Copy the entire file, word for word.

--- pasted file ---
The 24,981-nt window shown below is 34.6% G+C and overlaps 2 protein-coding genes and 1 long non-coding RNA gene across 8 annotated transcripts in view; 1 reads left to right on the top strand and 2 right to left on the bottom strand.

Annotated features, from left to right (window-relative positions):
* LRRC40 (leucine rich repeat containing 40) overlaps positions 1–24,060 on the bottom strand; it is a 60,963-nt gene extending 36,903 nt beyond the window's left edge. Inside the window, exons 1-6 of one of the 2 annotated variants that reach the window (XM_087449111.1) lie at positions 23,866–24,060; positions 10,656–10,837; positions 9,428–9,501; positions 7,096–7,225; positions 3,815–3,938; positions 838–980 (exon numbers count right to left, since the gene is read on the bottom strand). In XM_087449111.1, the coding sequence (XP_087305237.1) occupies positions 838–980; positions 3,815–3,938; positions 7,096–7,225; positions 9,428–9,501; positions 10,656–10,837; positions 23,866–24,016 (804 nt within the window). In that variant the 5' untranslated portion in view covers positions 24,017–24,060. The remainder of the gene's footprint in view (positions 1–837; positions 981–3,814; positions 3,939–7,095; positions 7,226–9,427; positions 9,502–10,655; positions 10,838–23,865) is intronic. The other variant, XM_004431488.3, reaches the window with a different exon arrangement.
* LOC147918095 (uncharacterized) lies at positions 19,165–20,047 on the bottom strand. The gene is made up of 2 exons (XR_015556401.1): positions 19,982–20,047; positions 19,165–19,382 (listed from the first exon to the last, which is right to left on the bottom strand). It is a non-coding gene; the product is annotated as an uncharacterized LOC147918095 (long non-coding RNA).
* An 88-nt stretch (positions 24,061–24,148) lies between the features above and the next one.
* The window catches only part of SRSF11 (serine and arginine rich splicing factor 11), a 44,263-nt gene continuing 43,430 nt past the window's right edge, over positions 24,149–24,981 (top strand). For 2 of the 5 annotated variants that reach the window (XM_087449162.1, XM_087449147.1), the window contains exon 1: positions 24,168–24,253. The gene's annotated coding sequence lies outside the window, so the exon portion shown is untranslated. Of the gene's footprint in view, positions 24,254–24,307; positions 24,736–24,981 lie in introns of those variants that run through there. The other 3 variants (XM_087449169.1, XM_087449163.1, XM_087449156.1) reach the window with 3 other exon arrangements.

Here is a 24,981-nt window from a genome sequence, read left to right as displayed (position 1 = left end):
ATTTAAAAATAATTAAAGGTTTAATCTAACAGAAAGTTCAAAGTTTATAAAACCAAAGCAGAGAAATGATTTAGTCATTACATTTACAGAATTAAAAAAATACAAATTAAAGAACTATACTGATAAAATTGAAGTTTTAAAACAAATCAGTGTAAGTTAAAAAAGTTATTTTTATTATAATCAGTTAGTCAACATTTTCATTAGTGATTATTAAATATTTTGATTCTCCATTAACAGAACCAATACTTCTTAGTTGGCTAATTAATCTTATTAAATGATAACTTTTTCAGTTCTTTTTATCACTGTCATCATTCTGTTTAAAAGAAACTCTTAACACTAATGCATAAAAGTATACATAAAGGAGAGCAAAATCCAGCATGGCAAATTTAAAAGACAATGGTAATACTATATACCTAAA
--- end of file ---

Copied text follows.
The 24,981-nt window shown below is 34.6% G+C and overlaps 2 protein-coding genes and 1 long non-coding RNA gene across 8 annotated transcripts in view; 1 reads left to right on the top strand and 2 right to left on the bottom strand.

Annotated features, from left to right (window-relative positions):
* LRRC40 (leucine rich repeat containing 40) overlaps positions 1–24,060 on the bottom strand; it is a 60,963-nt gene extending 36,903 nt beyond the window's left edge. Inside the window, exons 1-6 of one of the 2 annotated variants that reach the window (XM_087449111.1) lie at positions 23,866–24,060; positions 10,656–10,837; positions 9,428–9,501; positions 7,096–7,225; positions 3,815–3,938; positions 838–980 (exon numbers count right to left, since the gene is read on the bottom strand). In XM_087449111.1, the coding sequence (XP_087305237.1) occupies positions 838–980; positions 3,815–3,938; positions 7,096–7,225; positions 9,428–9,501; positions 10,656–10,837; positions 23,866–24,016 (804 nt within the window). In that variant the 5' untranslated portion in view covers positions 24,017–24,060. The remainder of the gene's footprint in view (positions 1–837; positions 981–3,814; positions 3,939–7,095; positions 7,226–9,427; positions 9,502–10,655; positions 10,838–23,865) is intronic. The other variant, XM_004431488.3, reaches the window with a different exon arrangement.
* LOC147918095 (uncharacterized) lies at positions 19,165–20,047 on the bottom strand. The gene is made up of 2 exons (XR_015556401.1): positions 19,982–20,047; positions 19,165–19,382 (listed from the first exon to the last, which is right to left on the bottom strand). It is a non-coding gene; the product is annotated as an uncharacterized LOC147918095 (long non-coding RNA).
* An 88-nt stretch (positions 24,061–24,148) lies between the features above and the next one.
* The window catches only part of SRSF11 (serine and arginine rich splicing factor 11), a 44,263-nt gene continuing 43,430 nt past the window's right edge, over positions 24,149–24,981 (top strand). For 2 of the 5 annotated variants that reach the window (XM_087449162.1, XM_087449147.1), the window contains exon 1: positions 24,168–24,253. The gene's annotated coding sequence lies outside the window, so the exon portion shown is untranslated. Of the gene's footprint in view, positions 24,254–24,307; positions 24,736–24,981 lie in introns of those variants that run through there. The other 3 variants (XM_087449169.1, XM_087449163.1, XM_087449156.1) reach the window with 3 other exon arrangements.

Here is a 24,981-nt window from a genome sequence, read left to right as displayed (position 1 = left end):
ATTTAAAAATAATTAAAGGTTTAATCTAACAGAAAGTTCAAAGTTTATAAAACCAAAGCAGAGAAATGATTTAGTCATTACATTTACAGAATTAAAAAAATACAAATTAAAGAACTATACTGATAAAATTGAAGTTTTAAAACAAATCAGTGTAAGTTAAAAAAGTTATTTTTATTATAATCAGTTAGTCAACATTTTCATTAGTGATTATTAAATATTTTGATTCTCCATTAACAGAACCAATACTTCTTAGTTGGCTAATTAATCTTATTAAATGATAACTTTTTCAGTTCTTTTTATCACTGTCATCATTCTGTTTAAAAGAAACTCTTAACACTAATGCATAAAAGTATACATAAAGGAGAGCAAAATCCAGCATGGCAAATTTAAAAGACAATGGTAATACTATATACCTAAA